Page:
Table of Contents
The Liver as an Organ
Although we do not consciously feel our liver working, it actually performs many important functions that are necessary for the maintenance of body homeostasis. From blood storage to vitamin synthesis, the liver is involved in many processes in the body that in case of dysfunction, such as drug-induced liver damage, the consequences become immediately apparent.
Anatomy of the liver
Weighing around 1.5 kg (3.3 lb) in normal human adults, the liver constitutes around 2% of the total body weight. It is considered the largest visceral organ. The liver is supplied by 2 different vascular systems: the portal vein which carries nutrient-rich blood from the gut, and the hepatic artery which carries oxygenated blood from the aorta and heart. These vessels enter the liver through the so-called porta hepatis or the hilum. In the liver, they branch into numerous vessels.
The liver is composed of a functional unit called the liver lobule. This unit represents a collection of hepatocytes arranged in a hexagonal shape, with a triad made up of tributaries from the portal vein, hepatic artery, and bile duct surrounding these hepatocytes. Blood passing through the whole unit is drained by the central vein located at the center of the lobule.
Apart from the hepatic cells, the lobule is also made up of venous sinusoids that are lined with endothelial cells, in between which are large pores, and Kupffer cells. The pores in the sinusoids allow blood to pass through the venule and into the parenchyma easily. The latter type of cell is capable of phagocytosing bacteria and other pathogens that could come in contact with the sinusoids or that exist in the liver parenchyma.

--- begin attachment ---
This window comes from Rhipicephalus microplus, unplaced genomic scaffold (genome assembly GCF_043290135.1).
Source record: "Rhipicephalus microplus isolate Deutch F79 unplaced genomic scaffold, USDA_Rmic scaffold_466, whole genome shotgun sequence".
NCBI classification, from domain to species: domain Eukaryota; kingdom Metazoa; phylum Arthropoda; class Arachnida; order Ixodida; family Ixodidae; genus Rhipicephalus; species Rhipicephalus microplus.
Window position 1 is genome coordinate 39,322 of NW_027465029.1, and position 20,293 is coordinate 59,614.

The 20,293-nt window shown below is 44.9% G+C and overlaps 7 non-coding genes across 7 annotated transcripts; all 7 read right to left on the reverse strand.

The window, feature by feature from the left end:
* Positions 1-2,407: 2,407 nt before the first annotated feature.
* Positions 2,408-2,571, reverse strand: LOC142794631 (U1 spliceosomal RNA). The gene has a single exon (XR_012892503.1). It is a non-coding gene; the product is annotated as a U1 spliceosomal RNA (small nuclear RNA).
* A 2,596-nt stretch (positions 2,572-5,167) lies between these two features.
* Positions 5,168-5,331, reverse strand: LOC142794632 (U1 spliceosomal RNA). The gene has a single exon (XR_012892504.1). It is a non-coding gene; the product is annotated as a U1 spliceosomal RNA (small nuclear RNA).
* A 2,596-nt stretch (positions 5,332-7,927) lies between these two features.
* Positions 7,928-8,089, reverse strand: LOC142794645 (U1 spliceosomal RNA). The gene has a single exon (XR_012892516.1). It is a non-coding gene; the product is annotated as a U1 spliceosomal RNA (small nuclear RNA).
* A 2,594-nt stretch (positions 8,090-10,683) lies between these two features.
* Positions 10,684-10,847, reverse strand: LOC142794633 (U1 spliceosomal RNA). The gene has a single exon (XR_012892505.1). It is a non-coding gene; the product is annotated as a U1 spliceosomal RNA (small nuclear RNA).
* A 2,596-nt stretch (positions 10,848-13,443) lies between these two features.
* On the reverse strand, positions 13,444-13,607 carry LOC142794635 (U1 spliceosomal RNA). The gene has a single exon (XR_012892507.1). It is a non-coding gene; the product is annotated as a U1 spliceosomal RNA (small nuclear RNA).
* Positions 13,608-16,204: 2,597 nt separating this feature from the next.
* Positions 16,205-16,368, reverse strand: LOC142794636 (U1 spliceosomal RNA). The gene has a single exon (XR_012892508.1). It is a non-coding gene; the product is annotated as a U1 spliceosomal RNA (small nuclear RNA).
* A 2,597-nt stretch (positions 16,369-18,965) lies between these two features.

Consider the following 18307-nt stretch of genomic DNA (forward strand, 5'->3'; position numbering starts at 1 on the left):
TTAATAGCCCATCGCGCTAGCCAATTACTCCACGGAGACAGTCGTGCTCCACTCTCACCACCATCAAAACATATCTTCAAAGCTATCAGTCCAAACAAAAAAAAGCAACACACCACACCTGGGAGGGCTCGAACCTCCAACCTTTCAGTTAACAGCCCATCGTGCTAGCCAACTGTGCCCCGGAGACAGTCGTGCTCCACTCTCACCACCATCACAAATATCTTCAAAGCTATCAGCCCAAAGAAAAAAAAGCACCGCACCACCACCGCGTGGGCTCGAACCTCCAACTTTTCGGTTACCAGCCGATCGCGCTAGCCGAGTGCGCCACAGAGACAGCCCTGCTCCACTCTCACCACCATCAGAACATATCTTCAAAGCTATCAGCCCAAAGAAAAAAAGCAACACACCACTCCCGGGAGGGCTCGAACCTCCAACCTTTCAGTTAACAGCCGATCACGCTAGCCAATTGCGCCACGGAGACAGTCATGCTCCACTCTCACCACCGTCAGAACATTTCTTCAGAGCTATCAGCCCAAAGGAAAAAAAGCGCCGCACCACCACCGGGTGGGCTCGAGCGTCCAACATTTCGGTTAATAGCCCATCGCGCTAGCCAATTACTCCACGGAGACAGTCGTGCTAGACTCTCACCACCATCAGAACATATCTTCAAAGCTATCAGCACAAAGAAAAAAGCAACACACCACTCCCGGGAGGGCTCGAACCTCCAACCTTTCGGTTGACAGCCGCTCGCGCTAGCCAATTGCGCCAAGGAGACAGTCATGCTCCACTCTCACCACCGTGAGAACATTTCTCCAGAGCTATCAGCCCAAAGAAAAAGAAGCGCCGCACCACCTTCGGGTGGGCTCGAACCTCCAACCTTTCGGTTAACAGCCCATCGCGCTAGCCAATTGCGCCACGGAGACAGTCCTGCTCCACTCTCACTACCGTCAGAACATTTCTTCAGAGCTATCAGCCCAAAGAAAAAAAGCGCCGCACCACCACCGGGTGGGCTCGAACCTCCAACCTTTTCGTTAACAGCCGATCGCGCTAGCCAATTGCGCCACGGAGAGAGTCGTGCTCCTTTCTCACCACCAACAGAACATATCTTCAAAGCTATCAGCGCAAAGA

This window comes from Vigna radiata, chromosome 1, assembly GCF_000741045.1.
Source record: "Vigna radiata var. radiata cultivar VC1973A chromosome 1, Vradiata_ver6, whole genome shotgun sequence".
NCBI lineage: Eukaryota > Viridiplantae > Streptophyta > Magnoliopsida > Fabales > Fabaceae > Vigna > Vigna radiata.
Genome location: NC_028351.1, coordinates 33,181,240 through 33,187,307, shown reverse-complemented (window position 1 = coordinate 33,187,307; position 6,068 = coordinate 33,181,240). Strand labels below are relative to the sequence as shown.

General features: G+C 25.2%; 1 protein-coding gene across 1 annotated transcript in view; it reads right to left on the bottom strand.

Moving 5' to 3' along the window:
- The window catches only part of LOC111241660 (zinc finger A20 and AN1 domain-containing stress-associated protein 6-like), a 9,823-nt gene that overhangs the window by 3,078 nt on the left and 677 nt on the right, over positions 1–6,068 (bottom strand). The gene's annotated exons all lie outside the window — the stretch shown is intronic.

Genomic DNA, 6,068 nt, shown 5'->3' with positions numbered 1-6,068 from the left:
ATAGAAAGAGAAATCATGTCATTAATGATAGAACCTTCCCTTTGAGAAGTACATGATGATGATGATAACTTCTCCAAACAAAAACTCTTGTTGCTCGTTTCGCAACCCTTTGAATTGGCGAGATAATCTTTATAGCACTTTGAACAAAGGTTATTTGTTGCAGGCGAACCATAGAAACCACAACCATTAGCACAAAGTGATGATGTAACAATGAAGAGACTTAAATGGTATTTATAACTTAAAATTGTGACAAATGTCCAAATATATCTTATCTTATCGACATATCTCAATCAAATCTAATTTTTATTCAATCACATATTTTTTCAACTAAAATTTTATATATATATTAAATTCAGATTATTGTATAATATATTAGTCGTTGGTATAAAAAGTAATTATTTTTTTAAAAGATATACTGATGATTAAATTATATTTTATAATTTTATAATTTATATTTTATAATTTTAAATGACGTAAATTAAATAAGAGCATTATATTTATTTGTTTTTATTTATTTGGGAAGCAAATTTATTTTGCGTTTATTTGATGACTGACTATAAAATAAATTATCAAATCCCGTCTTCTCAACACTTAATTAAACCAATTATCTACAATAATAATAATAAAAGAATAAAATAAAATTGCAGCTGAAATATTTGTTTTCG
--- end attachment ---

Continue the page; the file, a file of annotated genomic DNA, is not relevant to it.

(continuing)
Physiology of the liver
The liver has many functions, which is why any disruption in the integrity of the liver parenchyma results in drastic homeostatic changes with morbid or even fatal outcomes if not controlled. Knowledge of some features of the liver makes it easier to understand the signs and symptoms caused by medications in case of toxicities.
Liver as a blood reservoir
The blood vessels in the normal adult liver can hold around 450 mL ordinarily. However, because of their distensibility, they can hold up to 0.5–1 L of blood in the presence of pathological conditions such as congestive heart failure or peripheral congestion. Because of this feature, the liver can store blood to normalize the pressure in the circulatory system and provide blood supply in situations when there is diminished blood supply.
Liver mass regulation
During partial liver resection, around 70% of the whole organ can be removed. After this surgical procedure, the liver is able to regenerate a new set of hepatocytes and regrow the lost portion of the organ. This notable feature of the liver is thought to be a product of hepatocyte growth factor (HGF), epidermal growth factor, tumor necrosis factor (TNF), and interleukin 6 (IL-6). Despite this ability to regenerate, the growth is limited to a certain extent with the help of transforming growth factor β (TGF-β)>.